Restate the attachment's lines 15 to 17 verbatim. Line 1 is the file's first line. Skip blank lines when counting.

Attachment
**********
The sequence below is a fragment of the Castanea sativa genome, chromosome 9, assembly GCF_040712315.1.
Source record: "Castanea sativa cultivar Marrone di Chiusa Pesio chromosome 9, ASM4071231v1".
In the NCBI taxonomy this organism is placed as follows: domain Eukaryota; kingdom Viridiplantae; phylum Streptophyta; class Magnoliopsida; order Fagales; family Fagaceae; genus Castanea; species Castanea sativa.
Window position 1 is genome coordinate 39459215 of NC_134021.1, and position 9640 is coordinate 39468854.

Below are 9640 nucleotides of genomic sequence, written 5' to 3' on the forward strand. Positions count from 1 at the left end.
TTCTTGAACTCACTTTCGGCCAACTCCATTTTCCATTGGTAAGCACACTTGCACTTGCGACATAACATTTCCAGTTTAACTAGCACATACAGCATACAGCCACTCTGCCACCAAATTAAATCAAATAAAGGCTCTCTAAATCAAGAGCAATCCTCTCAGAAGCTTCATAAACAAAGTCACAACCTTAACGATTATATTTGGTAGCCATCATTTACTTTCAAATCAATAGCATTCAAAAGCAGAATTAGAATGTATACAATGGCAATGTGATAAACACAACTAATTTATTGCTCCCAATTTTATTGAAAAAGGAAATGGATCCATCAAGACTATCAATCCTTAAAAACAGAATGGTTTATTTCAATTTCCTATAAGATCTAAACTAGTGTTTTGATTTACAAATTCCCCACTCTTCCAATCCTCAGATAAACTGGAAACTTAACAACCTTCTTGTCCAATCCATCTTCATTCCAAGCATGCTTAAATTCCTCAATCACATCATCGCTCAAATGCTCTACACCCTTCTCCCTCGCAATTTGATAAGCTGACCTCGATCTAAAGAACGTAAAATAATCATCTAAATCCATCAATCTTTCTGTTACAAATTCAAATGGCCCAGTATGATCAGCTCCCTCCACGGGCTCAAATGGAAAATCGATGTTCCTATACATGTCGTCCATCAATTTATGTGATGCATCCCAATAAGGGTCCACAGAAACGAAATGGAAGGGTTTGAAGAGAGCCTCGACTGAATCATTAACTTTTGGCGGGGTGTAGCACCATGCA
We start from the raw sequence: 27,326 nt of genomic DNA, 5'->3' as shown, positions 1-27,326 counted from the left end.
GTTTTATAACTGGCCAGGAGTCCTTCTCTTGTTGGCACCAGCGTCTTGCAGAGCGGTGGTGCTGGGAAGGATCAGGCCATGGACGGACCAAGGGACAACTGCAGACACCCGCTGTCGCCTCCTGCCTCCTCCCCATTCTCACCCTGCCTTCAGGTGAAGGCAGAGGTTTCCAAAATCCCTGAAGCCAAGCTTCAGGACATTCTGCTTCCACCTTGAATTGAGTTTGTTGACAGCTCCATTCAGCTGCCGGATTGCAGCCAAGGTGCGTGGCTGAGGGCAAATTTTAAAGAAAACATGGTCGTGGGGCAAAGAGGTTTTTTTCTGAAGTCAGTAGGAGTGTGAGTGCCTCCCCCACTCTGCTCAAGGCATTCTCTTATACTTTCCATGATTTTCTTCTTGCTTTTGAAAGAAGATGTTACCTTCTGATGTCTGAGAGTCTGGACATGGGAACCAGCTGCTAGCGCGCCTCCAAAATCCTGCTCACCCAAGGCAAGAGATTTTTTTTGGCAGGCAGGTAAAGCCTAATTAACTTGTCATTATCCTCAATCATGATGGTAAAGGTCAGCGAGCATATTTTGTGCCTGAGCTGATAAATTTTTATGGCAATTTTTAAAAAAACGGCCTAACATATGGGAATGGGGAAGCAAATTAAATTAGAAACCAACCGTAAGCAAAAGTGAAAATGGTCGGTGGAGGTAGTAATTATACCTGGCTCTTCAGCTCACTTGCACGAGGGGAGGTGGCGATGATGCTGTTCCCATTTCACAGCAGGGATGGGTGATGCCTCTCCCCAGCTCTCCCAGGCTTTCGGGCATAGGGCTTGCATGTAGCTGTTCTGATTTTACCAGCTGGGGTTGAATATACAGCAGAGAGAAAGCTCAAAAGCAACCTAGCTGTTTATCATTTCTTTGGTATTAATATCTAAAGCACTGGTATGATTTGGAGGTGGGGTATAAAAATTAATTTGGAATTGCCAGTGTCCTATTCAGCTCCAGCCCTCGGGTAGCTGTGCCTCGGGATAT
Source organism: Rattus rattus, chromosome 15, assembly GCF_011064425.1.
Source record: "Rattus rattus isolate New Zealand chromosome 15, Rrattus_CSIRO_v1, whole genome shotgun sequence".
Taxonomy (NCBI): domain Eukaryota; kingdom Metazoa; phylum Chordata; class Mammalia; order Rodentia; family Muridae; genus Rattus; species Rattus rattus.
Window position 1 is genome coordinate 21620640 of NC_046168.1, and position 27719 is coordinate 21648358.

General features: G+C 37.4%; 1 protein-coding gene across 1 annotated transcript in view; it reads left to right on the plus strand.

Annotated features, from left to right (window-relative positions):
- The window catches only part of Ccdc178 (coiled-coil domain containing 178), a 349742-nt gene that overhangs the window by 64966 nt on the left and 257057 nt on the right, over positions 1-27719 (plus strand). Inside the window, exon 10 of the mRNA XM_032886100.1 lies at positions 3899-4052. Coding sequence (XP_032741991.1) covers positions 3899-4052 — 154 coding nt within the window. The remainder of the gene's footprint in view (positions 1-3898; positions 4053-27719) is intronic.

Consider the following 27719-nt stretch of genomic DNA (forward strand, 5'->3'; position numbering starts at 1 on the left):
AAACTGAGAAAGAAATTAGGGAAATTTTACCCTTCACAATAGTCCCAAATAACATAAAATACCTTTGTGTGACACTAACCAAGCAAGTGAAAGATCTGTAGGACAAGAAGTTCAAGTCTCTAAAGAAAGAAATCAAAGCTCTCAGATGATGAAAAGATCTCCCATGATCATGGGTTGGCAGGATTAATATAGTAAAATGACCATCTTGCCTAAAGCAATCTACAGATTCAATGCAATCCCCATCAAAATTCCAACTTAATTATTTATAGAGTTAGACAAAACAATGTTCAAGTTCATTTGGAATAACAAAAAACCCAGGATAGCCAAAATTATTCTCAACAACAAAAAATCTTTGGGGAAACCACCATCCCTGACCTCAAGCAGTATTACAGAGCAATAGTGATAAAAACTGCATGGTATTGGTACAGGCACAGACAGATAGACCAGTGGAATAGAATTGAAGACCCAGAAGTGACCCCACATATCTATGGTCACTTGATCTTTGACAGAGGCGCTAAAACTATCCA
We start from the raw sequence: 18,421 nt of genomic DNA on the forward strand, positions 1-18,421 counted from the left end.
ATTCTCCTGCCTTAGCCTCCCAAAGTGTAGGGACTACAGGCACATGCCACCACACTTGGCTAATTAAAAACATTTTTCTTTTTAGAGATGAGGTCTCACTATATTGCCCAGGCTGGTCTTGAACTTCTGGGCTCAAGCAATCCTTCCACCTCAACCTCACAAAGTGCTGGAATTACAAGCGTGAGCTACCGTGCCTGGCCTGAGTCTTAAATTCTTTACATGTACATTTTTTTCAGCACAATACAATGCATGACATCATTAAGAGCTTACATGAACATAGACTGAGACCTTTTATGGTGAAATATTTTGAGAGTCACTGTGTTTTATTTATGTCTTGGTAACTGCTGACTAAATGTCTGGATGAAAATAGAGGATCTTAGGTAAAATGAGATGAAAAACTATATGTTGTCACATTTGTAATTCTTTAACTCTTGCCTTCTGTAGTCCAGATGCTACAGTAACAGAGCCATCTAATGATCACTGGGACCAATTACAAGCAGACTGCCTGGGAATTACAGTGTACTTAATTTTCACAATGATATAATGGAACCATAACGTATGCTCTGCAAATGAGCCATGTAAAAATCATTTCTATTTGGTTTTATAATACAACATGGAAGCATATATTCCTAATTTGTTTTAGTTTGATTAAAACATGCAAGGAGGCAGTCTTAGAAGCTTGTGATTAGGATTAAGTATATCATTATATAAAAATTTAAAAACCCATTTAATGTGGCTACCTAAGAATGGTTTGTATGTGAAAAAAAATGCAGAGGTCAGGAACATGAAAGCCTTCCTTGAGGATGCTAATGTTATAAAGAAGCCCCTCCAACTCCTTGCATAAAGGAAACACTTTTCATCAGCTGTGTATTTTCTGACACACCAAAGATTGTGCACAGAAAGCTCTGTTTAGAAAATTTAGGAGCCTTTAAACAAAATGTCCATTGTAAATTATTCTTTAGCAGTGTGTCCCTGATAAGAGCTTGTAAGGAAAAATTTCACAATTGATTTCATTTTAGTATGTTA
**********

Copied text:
- The window catches only part of Ccdc178 (coiled-coil domain containing 178), a 349742-nt gene that overhangs the window by 64966 nt on the left and 257057 nt on the right, over positions 1-27719 (plus strand). Inside the window, exon 10 of the mRNA XM_032886100.1 lies at positions 3899-4052. Coding sequence (XP_032741991.1) covers positions 3899-4052 — 154 coding nt within the window. The remainder of the gene's footprint in view (positions 1-3898; positions 4053-27719) is intronic.

Consider the following 27719-nt stretch of genomic DNA (forward strand, 5'->3'; position numbering starts at 1 on the left):
AAACTGAGAAAGAAATTAGGGAAATTTTACCCTTCACAATAGTCCCAAATAACATAAAATACCTTTGTGTGACACTAACCAAGCAAGTGAAAGATCTGTAGGACAAGAAGTTCAAGTCTCTAAAGAAAGAAATCAAAGCTCTCAGATGATGAAAAGATCTCCCATGATCATGGGTTGGCAGGATTAATATAGTAAAATGACCATCTTGCCTAAAGCAATCTACAGATTCAATGCAATCCCCATCAAAATTCCAACTTAATTATTTATAGAGTTAGACAAAACAATGTTCAAGTTCATTTGGAATAACAAAAAACCCAGGATAGCCAAAATTATTCTCAACAACAAAAAATCTTTGGGGAAACCACCATCCCTGACCTCAAGCAGTATTACAGAGCAATAGTGATAAAAACTGCATGGTATTGGTACAGGCACAGACAGATAGACCAGTGGAATAGAATTGAAGACCCAGAAGTGACCCCACATATCTATGGTCACTTGATCTTTGACAGAGGCGCTAAAACTATCCA